In short, the Tech women of that time would redefine what I alluded to earlier as “collective gasps of disbelief.” More on them in a later post.


Also at that time, strong young women with great levers were making themselves heard too, particularly in the discus. Prior to 1990, the discus record for Wisconsin girls was held by Cindy Lensmire of Marathon at 145-10. Her mark had sat there unchallenged since 1981. The shot put record was even older as Julie Myers of Fond du Lac tossed 45-9 3/4 in 1980.

Then in 1990, the legendary Julie Beck of Tomah nudged the shot mark precisely two inches to 45-11 3/4 but then, just because she could, she totally demolished the discus record, adding over 13 feet to the mark to 159-4.

Her imposing discus mark sat unchallenged through most of the 1990s, until two powerful young women arrived on the scene in 1997. Sophomore Jill Pedretti of Verona had set the stage with a stunning 163-3 sectional throw in the discus, almost four feet further than Beck’s official mark.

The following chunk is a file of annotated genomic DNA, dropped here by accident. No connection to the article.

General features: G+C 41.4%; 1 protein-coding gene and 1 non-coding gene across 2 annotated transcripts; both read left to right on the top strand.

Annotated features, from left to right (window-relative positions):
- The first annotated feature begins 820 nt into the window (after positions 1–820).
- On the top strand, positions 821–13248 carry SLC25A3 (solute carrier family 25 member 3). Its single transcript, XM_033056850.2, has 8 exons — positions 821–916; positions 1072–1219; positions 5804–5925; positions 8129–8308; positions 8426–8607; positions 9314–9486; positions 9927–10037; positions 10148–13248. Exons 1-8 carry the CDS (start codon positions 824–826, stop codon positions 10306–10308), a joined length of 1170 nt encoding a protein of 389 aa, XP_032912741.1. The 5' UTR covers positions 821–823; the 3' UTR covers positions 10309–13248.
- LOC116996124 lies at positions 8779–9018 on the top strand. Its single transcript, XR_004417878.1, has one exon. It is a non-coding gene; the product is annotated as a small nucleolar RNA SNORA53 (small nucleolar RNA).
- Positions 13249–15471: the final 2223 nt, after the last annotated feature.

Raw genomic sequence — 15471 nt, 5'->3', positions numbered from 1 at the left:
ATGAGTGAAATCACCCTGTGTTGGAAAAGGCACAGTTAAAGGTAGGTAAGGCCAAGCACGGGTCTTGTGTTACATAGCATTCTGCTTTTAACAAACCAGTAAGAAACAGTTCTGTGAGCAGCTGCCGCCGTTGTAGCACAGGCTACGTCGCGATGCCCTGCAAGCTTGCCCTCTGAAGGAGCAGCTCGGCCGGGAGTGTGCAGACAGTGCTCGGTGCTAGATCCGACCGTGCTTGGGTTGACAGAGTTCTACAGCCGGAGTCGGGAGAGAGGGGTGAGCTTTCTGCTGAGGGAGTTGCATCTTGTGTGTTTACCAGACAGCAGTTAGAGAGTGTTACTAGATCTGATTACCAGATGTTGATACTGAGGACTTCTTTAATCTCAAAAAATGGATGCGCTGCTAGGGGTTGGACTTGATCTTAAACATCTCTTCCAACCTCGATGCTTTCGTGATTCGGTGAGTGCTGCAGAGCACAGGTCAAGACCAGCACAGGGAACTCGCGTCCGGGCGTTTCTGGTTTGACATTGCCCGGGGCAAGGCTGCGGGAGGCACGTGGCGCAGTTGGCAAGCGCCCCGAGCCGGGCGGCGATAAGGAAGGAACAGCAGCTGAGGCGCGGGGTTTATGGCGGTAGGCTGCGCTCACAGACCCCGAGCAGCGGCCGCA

But at state, Menomonie junior Diane Slinden who had tossed a good but not shocking throw of 134-2 in sectional qualifying, was the one who would pull off the stunner. She not only beat Pedretti, but she also took down Beck’s official state meet record with an effort of 160-11.

Pedretti, who would go on to have a great career at North Carolina, got her revenge the following year, beating Slinden by four feet with a toss of 158-11 and also claimed the shot put.

Then in 1999, for good measure, Pedretti added close to nine feet to Slinden’s state discus mark with an imposing 169-10 effort, which still stands as the official Wisconsin girls record. A few weeks later, she would add nearly five feet to that with a booming effort of 174-1 at Junior Nationals in Texas.

It would stand as the longest throw in state history for 17 years.

Pedretti, however, could not repeat as state shot champ in 1999 as another tower of power sophomore Jenny Prochazka of Sussex Hamilton beat her for the title by seven inches.